Wilson Rawls, of course knew hound dogs.
In his wonderful book, "Where the Red Fern Grows"  he writes:
“Men," said Mr. Kyle, "people have been trying to understand dogs ever since the beginning of time. One never knows what they'll do. You can read every day where a dog saved the life of a drowning child, or lay down his life for his master. Some people call this loyalty. I don't. I may be wrong, but I call it love - the deepest kind of love."
After these words were spoken, a thoughtful silence settled over the men. The mood was broken by the deep growling voice I had heard back in the washout.
"It's a shame that people all over the world can't have that kind of love in their hearts," he said. "There would be no wars, slaughter, or murder; no greed or selfishness. It would be the kind of world that God wants us to have - a wonderful world.”
Though I am a grown man, I am crying, like Rawls did over his pups.
“Some time in the night I got up, tiptoed to my window, and looked out at my doghouse. It looked so lonely and empty sitting there in the moonlight. I could see that the door was slightly ajar. I thought of the many times I had lain in my bed and listened to the squeaking of the door as my dogs went in and out. I didn't know I was crying until I felt the tears roll down my cheeks,”  he said.
I want to find peace. I want Jenny to to learn to find her own independence. I want the texture and light, and shadow. I want Ella's memory to inspire us all.

Thursday, April 19, 2018

No short cuts across high saddles above Dunton

 Hard work may never pay off

By Rob Carrigan,

The stories grow like a bad weed in high altitude sunshine on the mountain saddles above Dunton.
If you look down the slopes below — like the miners and outlaws and other desperados of the time — you might understand that hardship, isolation, heartbreak — and realize that hard work may never pay off.
Not far from here, at the turn of the last century,  Matt Warner and his accomplice, known then as Butch Cassidy, (his given name was Robert Leroy Parker) walked into the San Miguel Valley Bank.
Warner pulled the teller over his desk, threatening him with death. Parker filled a bag with cash, eventually calculated to be $20,750. That measures up to more than half -million dollars in today’s currency when adjusted for inflation.
Like Parker, your might have had a bad taste in your mouth and felt mistreated in general.  Perhaps you would come to the conclusion that there might be shortcuts.
"The young man who would become Butch Cassidy was hired to pack ore onto mules and bring the valuable materials from the mines high in the mountains around Telluride down to the mills," writes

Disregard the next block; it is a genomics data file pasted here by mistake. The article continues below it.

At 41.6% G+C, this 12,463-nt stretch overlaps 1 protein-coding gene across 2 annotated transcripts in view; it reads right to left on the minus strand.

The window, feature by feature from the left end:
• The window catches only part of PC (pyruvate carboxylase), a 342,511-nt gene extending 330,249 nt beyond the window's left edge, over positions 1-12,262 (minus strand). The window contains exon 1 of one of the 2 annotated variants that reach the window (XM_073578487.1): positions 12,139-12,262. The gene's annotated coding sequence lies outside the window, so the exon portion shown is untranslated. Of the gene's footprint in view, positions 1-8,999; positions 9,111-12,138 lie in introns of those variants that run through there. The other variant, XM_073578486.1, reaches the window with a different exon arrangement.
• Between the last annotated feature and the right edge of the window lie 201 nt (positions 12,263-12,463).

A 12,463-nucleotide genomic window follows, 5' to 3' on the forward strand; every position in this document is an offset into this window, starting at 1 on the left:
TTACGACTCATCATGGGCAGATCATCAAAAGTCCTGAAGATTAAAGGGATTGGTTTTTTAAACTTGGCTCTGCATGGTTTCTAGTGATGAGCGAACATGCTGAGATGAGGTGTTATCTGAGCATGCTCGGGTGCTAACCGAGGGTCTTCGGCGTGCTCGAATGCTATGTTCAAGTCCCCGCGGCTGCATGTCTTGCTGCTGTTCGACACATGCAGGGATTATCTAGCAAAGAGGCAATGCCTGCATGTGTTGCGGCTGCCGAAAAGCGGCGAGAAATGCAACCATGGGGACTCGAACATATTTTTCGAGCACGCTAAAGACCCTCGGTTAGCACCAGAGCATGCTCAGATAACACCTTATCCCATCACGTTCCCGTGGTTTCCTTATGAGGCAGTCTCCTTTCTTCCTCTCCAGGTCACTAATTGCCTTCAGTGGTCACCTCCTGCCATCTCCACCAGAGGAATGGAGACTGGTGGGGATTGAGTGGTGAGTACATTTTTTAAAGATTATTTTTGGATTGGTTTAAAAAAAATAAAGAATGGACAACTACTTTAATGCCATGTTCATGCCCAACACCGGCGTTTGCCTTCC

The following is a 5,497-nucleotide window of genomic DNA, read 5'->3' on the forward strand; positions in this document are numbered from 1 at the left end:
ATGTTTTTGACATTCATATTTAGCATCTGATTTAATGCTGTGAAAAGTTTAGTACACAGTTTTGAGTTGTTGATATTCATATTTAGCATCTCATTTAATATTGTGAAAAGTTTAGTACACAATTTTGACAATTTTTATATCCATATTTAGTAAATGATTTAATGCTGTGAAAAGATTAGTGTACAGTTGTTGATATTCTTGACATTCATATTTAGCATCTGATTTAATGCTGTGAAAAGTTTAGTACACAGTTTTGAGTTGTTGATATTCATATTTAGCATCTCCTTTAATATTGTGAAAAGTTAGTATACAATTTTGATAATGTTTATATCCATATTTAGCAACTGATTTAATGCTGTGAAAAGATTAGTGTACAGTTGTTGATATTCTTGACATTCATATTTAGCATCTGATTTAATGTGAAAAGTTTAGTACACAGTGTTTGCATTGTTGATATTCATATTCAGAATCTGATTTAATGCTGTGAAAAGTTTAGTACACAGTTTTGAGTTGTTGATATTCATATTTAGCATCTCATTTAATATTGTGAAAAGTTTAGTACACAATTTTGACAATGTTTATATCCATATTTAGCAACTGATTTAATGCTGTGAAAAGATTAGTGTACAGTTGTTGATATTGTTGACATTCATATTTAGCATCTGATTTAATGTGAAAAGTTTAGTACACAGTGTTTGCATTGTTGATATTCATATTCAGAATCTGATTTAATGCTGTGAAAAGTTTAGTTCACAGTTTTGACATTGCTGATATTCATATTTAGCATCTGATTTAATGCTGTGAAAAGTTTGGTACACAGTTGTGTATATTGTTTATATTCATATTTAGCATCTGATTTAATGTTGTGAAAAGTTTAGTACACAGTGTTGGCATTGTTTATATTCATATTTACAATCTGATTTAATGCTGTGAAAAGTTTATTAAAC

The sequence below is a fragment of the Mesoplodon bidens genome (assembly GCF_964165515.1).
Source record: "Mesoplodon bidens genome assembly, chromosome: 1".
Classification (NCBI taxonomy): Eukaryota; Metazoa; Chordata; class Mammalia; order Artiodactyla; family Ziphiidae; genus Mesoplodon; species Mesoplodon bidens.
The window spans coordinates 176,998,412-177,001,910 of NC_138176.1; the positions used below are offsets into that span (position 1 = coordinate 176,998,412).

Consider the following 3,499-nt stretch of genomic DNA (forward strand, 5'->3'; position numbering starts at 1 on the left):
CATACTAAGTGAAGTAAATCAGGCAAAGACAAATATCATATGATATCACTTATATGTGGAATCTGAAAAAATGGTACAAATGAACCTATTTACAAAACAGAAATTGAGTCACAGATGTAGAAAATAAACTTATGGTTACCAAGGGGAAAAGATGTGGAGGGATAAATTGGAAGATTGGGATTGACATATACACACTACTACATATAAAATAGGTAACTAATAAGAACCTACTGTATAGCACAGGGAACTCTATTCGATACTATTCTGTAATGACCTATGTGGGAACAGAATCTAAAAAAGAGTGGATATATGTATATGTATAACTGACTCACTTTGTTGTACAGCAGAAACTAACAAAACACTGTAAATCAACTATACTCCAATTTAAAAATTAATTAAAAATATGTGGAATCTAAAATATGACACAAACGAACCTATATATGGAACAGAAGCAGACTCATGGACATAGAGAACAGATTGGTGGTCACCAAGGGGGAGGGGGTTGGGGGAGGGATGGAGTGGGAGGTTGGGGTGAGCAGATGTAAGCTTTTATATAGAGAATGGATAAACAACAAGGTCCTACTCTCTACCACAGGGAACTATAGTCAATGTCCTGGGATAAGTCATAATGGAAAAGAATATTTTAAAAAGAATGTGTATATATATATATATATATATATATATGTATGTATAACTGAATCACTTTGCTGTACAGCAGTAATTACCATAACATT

"Parker was keeping a colt of his on a local rancher’s property, and eventually he decided to remove it from the ranch. After Parker took his colt from the property, the ranch owner accused him of stealing the animal, and he was arrested and tried for the crime in Montrose. He was eventually acquitted but left Telluride to find work on ranches around Wyoming and Montana, until he returned to the box canyon a few years later to begin his life of crime."
Well some might argue about the timing of such a watershed moment. But it is possible that a young Leroy Parker, high on that ridge or some other, stared down at Rico on one side, and Dunton to the northwest, and formulated a plan for an easier, or at least more exciting way to make a living.
He wasn't going to scratch around in a hole, pack busted rocks up the hillsides, or labor arm-deep in blood, cutting meat all day in the butcher shop.
From that ridge, he could have probably seen the Emma, the Smuggler and the American mines.
He might have even spied Joe Roscio, who  arrived in Dunton in the 1880s from Minnesota. Roscio mined on the West Fork while federal troops were still busy chasing off Ute warriors who called the area home, or at least the equivalent of the grocery store.
The Smuggler, a tipple operation, was built on the steep slope on the shady side of the river. Roscio and his wife had at least four children, including boys Joe, Jr., Chuck, and Emilio (Mello).
They mined and survived up there in the high lonesome by also trapping, logging and supplying other miners. They rented cabins, operated a bar and lodge, and reportedly charged a nickel to use the hot springs.
Young Parker, no stranger to the possibility of fun and entertainment of the region, no doubt knew of the operation at the local hot spot. And he was prone to enjoy a leisurely life.
After their first bank job in Telluride,